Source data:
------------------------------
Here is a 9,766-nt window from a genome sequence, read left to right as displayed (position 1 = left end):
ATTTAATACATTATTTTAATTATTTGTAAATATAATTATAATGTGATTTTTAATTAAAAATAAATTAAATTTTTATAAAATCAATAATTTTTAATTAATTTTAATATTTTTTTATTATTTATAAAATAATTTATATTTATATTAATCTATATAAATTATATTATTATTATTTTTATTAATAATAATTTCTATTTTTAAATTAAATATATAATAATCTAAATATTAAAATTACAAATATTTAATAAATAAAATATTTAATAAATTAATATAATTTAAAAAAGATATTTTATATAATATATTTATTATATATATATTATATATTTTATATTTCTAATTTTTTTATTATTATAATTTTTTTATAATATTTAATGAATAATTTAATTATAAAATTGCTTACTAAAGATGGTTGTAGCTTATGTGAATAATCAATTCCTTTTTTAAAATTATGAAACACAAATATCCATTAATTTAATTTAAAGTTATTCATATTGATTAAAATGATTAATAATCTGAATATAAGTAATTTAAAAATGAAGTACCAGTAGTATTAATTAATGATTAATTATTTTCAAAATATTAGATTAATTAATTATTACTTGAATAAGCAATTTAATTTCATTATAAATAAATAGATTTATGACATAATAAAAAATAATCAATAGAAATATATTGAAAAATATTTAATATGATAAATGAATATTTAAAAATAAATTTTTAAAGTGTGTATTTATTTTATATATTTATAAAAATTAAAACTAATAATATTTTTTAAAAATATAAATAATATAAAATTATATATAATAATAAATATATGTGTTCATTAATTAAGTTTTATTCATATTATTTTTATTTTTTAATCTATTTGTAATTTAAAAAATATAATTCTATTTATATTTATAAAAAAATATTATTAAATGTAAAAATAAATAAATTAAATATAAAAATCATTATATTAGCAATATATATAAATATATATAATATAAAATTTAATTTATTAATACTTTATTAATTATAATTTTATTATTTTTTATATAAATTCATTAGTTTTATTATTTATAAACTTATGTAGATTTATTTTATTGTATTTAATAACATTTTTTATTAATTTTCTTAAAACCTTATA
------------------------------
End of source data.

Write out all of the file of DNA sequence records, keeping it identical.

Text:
Here is a 9,766-nt window from a genome sequence, read left to right as displayed (position 1 = left end):
ATTTAATACATTATTTTAATTATTTGTAAATATAATTATAATGTGATTTTTAATTAAAAATAAATTAAATTTTTATAAAATCAATAATTTTTAATTAATTTTAATATTTTTTTATTATTTATAAAATAATTTATATTTATATTAATCTATATAAATTATATTATTATTATTTTTATTAATAATAATTTCTATTTTTAAATTAAATATATAATAATCTAAATATTAAAATTACAAATATTTAATAAATAAAATATTTAATAAATTAATATAATTTAAAAAAGATATTTTATATAATATATTTATTATATATATATTATATATTTTATATTTCTAATTTTTTTATTATTATAATTTTTTTATAATATTTAATGAATAATTTAATTATAAAATTGCTTACTAAAGATGGTTGTAGCTTATGTGAATAATCAATTCCTTTTTTAAAATTATGAAACACAAATATCCATTAATTTAATTTAAAGTTATTCATATTGATTAAAATGATTAATAATCTGAATATAAGTAATTTAAAAATGAAGTACCAGTAGTATTAATTAATGATTAATTATTTTCAAAATATTAGATTAATTAATTATTACTTGAATAAGCAATTTAATTTCATTATAAATAAATAGATTTATGACATAATAAAAAATAATCAATAGAAATATATTGAAAAATATTTAATATGATAAATGAATATTTAAAAATAAATTTTTAAAGTGTGTATTTATTTTATATATTTATAAAAATTAAAACTAATAATATTTTTTAAAAATATAAATAATATAAAATTATATATAATAATAAATATATGTGTTCATTAATTAAGTTTTATTCATATTATTTTTATTTTTTAATCTATTTGTAATTTAAAAAATATAATTCTATTTATATTTATAAAAAAATATTATTAAATGTAAAAATAAATAAATTAAATATAAAAATCATTATATTAGCAATATATATAAATATATATAATATAAAATTTAATTTATTAATACTTTATTAATTATAATTTTATTATTTTTTATATAAATTCATTAGTTTTATTATTTATAAACTTATGTAGATTTATTTTATTGTATTTAATAACATTTTTTATTAATTTTCTTAAAACCTTATA